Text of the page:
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Johnson City Commission executes contract to fix downtown breezeway wall

Zach Vance • Oct 8, 2018 at 12:40 PM

Anyone visiting downtown Johnson City in recently has likely noticed the breezeway connecting the downtown square parking lot to Main Street has been closed to the public and gated on both ends. 

That’s because the veneer brick wall on the east side of the alleyway is at risk of falling, and Johnson City commissioners voted Thursday to execute a contract with Mitch Cox Construction to demolish the wall. 

“This has been going on for probably five months. We noticed it when they were removing the roof of the breezeway. (There was) some belling, and the potential for the falling of the east breezeway brick wall,” Johnson City Facilities Director Randy Trivette told commissioners.

“It was very, very dangerous. Since I’ve been monitoring, it's continuing to move.” 

Trivette said the city hired architect Tony Street of Beeson, Lusk & Street to examine the wall and determine the best way to repair it. 

Four different construction companies submitted bids, and city officials selected Mitch Cox Construction, which submitted a low bid of $51,101.

“We’re recommending approval (of the bid) so we can demo the wall, move the electrical panels, recap the roof that’s on the adjacent wall that belongs to another tenant (and) patch the concrete back where they’re going to remove the concrete pillars,” Trivette said.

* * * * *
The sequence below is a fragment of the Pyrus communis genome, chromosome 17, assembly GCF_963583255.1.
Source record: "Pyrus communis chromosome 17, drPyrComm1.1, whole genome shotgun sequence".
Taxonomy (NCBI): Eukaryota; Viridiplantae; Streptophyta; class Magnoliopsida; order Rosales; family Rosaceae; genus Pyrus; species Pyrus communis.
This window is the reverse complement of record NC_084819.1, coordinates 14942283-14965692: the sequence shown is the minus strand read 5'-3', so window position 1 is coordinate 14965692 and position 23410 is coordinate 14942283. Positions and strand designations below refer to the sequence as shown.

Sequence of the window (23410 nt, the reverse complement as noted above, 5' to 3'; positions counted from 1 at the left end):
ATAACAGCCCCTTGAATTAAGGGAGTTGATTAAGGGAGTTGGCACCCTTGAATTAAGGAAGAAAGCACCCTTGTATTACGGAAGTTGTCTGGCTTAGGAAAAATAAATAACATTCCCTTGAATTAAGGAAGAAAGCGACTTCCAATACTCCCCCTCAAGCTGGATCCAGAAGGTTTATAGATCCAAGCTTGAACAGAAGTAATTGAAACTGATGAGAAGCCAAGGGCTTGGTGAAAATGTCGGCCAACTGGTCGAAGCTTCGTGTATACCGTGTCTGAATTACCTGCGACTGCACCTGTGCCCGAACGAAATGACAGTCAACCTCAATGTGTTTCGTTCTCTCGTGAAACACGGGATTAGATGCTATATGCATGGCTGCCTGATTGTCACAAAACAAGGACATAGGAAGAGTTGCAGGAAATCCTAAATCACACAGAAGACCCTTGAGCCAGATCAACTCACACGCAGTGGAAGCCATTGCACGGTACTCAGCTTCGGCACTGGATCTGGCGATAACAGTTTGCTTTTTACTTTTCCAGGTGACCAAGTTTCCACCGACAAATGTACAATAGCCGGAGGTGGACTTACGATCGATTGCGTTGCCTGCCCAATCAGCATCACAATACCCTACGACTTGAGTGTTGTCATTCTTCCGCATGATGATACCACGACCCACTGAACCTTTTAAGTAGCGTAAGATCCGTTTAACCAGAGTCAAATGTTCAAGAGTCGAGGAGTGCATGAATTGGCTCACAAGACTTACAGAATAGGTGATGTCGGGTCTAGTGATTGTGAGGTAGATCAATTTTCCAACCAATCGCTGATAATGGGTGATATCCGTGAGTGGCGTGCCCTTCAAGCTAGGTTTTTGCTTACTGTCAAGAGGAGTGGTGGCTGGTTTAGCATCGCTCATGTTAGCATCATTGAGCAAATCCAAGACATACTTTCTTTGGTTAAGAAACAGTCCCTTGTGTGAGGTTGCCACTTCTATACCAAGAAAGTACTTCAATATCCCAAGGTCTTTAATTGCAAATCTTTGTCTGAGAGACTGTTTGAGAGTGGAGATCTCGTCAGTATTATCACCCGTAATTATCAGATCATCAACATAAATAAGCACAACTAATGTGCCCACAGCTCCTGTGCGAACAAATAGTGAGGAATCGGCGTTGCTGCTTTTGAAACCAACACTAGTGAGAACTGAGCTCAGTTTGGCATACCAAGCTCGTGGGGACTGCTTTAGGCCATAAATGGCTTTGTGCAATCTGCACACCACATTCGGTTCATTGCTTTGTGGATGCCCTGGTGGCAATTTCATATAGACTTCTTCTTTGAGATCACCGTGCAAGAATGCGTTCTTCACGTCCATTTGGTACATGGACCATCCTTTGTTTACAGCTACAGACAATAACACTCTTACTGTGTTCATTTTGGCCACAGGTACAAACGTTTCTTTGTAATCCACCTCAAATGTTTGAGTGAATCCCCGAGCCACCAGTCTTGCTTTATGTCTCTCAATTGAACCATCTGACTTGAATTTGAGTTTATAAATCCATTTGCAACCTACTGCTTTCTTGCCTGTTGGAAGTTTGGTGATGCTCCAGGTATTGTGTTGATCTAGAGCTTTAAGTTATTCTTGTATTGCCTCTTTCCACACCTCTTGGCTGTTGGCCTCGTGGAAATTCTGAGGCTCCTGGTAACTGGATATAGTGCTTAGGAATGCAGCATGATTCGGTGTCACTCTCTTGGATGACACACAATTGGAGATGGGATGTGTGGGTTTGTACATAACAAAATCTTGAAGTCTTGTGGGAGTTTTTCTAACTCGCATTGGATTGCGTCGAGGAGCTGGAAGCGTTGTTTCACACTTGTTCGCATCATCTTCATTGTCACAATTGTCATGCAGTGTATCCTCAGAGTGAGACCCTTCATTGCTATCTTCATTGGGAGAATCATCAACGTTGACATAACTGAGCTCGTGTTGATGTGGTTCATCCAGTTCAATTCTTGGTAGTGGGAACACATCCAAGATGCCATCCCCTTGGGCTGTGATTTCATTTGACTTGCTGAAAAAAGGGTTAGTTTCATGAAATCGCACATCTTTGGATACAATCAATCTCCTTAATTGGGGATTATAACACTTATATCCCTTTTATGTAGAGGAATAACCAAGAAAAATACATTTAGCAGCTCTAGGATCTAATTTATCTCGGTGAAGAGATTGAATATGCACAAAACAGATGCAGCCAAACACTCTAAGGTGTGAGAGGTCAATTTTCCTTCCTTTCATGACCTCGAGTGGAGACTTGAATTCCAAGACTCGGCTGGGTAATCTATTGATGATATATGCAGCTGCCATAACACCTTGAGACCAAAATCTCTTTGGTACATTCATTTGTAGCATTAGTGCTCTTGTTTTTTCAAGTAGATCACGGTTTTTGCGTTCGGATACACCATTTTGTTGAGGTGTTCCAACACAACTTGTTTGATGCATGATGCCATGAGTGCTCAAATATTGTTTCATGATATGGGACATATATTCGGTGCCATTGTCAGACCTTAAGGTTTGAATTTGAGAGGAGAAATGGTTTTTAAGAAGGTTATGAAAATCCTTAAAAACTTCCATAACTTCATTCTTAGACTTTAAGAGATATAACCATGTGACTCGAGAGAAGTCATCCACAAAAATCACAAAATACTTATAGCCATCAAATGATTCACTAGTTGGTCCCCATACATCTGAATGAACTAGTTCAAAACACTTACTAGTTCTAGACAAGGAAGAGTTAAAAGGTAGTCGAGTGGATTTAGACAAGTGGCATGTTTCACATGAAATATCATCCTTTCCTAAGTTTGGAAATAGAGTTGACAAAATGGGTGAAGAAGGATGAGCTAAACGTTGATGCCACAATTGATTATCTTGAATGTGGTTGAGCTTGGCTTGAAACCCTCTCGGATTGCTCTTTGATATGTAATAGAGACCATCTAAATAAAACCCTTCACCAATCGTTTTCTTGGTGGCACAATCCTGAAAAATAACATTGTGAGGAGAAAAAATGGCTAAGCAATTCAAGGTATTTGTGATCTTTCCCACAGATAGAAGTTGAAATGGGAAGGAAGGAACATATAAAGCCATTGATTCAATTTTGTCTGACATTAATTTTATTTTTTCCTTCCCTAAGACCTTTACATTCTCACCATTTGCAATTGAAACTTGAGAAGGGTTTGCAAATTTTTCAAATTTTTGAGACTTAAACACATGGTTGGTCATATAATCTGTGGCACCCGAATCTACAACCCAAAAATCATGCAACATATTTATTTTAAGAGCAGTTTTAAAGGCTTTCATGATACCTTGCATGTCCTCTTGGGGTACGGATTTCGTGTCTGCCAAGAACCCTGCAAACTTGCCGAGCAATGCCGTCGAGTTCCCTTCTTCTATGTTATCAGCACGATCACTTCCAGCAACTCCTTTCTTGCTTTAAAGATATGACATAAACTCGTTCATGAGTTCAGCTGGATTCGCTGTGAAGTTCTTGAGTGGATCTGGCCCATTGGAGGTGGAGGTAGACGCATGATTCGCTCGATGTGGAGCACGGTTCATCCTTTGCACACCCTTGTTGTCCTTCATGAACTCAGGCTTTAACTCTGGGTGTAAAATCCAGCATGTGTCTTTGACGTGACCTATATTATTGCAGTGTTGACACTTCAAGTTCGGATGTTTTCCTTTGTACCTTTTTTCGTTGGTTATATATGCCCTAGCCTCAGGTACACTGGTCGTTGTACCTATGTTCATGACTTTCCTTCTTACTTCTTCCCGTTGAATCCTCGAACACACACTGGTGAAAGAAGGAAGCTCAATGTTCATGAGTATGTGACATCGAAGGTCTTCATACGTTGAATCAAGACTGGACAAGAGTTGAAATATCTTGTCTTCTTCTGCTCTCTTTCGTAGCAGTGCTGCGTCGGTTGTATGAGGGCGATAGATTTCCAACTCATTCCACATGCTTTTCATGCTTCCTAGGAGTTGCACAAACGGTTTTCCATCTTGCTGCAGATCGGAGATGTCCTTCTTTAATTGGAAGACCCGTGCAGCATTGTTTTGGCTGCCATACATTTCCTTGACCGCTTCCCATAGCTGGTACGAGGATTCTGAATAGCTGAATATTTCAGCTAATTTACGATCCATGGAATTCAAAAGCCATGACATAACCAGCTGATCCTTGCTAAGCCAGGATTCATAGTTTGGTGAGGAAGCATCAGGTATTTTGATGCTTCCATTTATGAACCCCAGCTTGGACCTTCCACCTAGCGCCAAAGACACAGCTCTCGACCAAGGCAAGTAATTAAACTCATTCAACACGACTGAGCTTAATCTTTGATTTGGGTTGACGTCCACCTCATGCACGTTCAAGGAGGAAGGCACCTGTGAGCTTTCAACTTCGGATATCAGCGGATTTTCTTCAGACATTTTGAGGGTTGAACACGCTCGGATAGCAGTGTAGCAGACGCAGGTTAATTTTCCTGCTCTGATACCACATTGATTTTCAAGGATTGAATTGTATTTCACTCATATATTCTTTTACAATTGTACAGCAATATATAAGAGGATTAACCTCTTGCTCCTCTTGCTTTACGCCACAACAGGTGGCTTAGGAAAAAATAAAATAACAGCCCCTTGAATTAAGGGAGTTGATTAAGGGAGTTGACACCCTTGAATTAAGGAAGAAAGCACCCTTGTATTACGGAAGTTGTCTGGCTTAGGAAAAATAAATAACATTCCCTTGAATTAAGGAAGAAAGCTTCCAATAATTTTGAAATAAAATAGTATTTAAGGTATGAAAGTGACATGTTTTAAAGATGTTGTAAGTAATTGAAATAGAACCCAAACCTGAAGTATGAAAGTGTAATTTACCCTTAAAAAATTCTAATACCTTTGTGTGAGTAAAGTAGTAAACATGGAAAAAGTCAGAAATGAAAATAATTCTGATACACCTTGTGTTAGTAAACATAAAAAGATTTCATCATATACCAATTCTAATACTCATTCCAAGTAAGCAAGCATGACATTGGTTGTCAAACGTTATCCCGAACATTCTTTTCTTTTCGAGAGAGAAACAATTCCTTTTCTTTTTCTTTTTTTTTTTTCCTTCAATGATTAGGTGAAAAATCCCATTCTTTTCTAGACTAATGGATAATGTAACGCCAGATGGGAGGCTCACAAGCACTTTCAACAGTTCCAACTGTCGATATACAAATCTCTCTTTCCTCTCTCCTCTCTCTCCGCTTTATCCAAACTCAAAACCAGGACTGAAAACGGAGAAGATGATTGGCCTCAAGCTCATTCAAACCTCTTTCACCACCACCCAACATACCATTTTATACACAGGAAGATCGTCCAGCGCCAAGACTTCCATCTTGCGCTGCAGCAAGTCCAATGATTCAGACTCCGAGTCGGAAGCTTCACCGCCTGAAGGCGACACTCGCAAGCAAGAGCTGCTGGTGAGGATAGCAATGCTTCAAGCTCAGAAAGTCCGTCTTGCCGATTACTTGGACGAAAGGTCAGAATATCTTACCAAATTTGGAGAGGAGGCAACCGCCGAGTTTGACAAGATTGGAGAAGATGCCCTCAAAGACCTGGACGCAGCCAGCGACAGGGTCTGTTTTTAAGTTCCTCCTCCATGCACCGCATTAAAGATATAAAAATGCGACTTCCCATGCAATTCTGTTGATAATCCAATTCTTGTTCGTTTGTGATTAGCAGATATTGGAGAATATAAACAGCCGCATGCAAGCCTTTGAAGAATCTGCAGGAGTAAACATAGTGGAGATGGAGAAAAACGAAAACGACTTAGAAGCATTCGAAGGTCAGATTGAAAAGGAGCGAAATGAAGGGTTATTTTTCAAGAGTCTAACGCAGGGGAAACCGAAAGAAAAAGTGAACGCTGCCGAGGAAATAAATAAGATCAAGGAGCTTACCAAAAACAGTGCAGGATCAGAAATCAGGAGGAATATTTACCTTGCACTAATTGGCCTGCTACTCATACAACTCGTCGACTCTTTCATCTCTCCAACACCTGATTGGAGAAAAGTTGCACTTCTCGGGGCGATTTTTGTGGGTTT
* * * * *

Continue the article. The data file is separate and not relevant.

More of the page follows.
“So it will open up that breezeway completely so that, whatever the future holds, you guys can better decide how you want to use that breezeway or what you want the purpose of it to be. And it will remove the safety hazard.” 

Once the demo is completed, Trivette said his crew will determine whether the brick veneer wall needs to be replaced or whether some type of waterproof sealer can be put on the interior wall. 

City Manager Pete Peterson has previously said he thought water was leaking behind the veneer brick, causing it to bow. 

Work on the wall is expected to begin sometime this month, and based on the bid, Mitch Cox Construction proposed completing the job within 45 days. 

In other business, commissioners approved a recommendation from the Parks and Recreation Advisory Board to name the pavilion at Lions Park after Ralph D. Jones, who died in 2017. The pavilion was built last year. 

"(Jones) was an exceptional Lion and a blessing to those who knew him," Gayle Cox Jr., president of the Johnson City Lions Club, wrote in a letter to the commission. 

Cox said Jones was instrumental in procuring the location for Lions Park along Country Club Court Lane, and he also did much of the manual labor to construct the original Little League Baseball field.

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